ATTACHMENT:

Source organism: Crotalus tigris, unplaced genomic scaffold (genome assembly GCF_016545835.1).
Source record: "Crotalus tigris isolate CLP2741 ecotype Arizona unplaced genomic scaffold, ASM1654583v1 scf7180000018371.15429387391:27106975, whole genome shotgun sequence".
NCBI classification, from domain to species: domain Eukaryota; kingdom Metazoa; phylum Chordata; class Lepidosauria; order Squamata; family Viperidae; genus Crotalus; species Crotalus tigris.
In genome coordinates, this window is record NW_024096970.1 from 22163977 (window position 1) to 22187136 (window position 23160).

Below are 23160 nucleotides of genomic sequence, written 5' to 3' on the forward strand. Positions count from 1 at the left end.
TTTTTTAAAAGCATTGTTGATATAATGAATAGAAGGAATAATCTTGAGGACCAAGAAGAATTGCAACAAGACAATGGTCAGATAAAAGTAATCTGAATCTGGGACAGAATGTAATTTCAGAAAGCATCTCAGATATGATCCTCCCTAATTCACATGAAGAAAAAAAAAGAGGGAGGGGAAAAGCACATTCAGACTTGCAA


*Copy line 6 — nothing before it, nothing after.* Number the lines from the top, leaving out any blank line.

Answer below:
TTTTTTAAAAGCATTGTTGATATAATGAATAGAAGGAATAATCTTGAGGACCAAGAAGAATTGCAACAAGACAATGGTCAGATAAAAGTAATCTGAATCTGGGACAGAATGTAATTTCAGAAAGCATCTCAGATATGATCCTCCCTAATTCACATGAAGAAAAAAAAAGAGGGAGGGGAAAAGCACATTCAGACTTGCAA